You'll Get Over It is a 2002 French gay movie which tells the story of Vincent Molina who is a star swimmer in school and a good student in his academics. He has a girlfriend named Noemie. Vincent is secretly gay and constantly lies about his whereabouts to his parents in order to see his boyfriend Bruno.
Vincent has an elder brother Regis who has finished school but is jobless and not so successful in his boxing. Vincent is the favorite because of his top swimming performance and good academics. Regis always complains his parents are giving Vincent preferential treatment.
Vincent gets permission to stay over at the home of his best friend Stephane with girlfriend Noemie. While there Stephane gets drunk and blacks out. Noemie and Vincent get the opportunity to have sex. It is Noemie's first time. Noemie is in love with Vincent but she can see he is not reciprocating to her feelings.
Back in school a new boy has been eyeing Vincent. He keeps following him around and eventually they talk. Vincent is also attracted to him. One day he follows Vincent to his house while some boys in the neighborhood see. In the room Vincent kisses him confirming to him his sexuality. He refuses sex and leaves the house. Outside the house he is confronted by Vincent's friends to keep off him since he is gay.
On the next day in school Vincent finds people staring and laughing at him. He is shocked to see a graffiti near the lockers reading "Molina is a fag". Vincent confesses to his friend Stephane that he has been gay all through. His girlfriend Noemie is upset that Vincent never told her especially given that he broke her virginity just before the incident. In class there is a writing on the blackboard which shocks the teacher reading "Essay: Does Molina sleep with the teacher to get good marks?".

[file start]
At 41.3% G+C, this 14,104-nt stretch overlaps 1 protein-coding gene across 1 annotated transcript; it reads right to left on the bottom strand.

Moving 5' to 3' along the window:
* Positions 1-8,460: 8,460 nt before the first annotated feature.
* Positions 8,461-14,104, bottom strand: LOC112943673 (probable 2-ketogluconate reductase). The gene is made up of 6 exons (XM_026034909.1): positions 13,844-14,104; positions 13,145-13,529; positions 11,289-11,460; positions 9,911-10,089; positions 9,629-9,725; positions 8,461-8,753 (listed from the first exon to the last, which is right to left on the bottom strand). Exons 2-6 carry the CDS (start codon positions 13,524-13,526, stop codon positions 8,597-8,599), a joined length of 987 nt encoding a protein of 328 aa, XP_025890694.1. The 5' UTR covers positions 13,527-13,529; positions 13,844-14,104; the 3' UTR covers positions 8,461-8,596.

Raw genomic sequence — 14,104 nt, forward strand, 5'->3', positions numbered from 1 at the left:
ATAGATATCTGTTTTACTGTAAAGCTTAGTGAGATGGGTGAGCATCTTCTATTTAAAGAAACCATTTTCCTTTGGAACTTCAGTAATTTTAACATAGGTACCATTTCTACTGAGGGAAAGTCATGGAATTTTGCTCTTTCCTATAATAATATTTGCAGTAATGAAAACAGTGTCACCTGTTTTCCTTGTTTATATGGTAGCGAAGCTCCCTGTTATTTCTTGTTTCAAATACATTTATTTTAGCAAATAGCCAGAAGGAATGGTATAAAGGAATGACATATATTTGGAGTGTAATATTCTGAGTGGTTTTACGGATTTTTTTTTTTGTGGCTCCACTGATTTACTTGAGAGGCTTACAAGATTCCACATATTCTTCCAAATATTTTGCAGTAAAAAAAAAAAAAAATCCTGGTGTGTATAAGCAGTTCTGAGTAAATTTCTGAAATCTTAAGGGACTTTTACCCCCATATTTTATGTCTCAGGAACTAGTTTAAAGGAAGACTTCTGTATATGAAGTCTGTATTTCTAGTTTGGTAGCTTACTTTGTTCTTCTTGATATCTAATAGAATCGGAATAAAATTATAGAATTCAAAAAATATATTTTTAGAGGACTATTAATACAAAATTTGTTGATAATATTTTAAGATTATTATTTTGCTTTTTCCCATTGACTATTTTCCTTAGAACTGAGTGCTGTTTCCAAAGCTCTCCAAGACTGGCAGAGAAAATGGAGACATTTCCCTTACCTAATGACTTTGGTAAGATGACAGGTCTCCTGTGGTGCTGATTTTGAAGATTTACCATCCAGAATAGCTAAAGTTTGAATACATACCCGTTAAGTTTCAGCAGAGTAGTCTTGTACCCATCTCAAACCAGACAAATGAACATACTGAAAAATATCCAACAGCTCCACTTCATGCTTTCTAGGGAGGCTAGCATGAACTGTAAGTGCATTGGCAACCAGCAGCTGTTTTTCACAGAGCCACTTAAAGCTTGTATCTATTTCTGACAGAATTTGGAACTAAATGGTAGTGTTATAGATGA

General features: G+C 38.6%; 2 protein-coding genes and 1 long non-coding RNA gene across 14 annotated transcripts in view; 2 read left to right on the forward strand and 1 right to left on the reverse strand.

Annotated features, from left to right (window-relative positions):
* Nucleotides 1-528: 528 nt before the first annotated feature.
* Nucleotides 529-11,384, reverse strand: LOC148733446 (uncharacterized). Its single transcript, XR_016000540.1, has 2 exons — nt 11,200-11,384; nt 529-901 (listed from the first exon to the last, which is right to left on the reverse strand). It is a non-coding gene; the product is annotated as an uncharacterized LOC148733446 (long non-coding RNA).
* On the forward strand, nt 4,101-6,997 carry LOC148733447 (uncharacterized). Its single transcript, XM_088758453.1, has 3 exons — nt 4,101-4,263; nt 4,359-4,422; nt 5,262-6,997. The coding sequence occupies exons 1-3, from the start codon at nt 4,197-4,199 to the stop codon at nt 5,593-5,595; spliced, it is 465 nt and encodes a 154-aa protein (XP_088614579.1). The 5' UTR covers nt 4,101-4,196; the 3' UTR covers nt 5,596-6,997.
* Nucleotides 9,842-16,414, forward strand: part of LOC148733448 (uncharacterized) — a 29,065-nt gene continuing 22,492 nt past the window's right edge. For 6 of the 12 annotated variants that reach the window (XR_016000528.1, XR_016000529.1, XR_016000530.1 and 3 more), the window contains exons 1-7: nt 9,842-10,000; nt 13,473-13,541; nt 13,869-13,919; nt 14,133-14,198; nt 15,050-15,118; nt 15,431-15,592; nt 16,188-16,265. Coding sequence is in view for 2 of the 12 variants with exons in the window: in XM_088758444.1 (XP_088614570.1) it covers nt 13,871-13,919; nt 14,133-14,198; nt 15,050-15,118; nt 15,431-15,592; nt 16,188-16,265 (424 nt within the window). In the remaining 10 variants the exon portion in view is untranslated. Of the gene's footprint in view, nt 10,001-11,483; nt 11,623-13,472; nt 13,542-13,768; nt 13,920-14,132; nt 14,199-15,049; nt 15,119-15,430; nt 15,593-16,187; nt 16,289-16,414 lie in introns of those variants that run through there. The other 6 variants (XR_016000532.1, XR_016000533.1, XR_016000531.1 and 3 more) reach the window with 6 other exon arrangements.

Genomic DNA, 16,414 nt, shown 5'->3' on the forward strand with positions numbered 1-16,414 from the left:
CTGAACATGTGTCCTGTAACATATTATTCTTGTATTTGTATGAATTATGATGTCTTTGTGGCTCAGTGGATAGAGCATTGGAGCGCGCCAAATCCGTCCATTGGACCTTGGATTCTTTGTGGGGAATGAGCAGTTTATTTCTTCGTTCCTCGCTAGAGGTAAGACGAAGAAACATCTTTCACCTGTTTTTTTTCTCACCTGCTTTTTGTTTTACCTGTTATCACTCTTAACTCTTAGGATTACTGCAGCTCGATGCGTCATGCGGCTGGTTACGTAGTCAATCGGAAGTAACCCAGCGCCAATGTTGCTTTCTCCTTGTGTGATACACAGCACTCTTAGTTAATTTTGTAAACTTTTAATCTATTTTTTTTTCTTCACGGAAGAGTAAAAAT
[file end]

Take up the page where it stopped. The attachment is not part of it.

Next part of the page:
Vincent is ostracized by the whole chasis swimming team. They do not allow him to use the changing room and instead ask him to use the women's one. They also kick him around in the swimming pool.
Back at home his brother Regis eventually outs him during a meal at the table. The brother tells his parents how their favorite successful son is now gay and the whole neighborhood is talking about it. Vincent responds it is true and leaves the table. The father Bernard is optimistic that it is just a phase.
Vincent has quit swimming practice due to the homophobia surrounding him. He risks loosing a college scholarship. His coach convinces him to ignore the teasing and resume training before the upcoming championships. His literature teacher pulls him out of a street one day and tells him that he also struggled to come to terms with his homosexuality and that he should not quit. Vincent eventually resumes swimming after pressure even from his father who personally trains him at times.
Eventually the championships begin and Vincent leads his team chasis into a victory. Some of his homophobic teammates shake his hand for the first time since he was outed.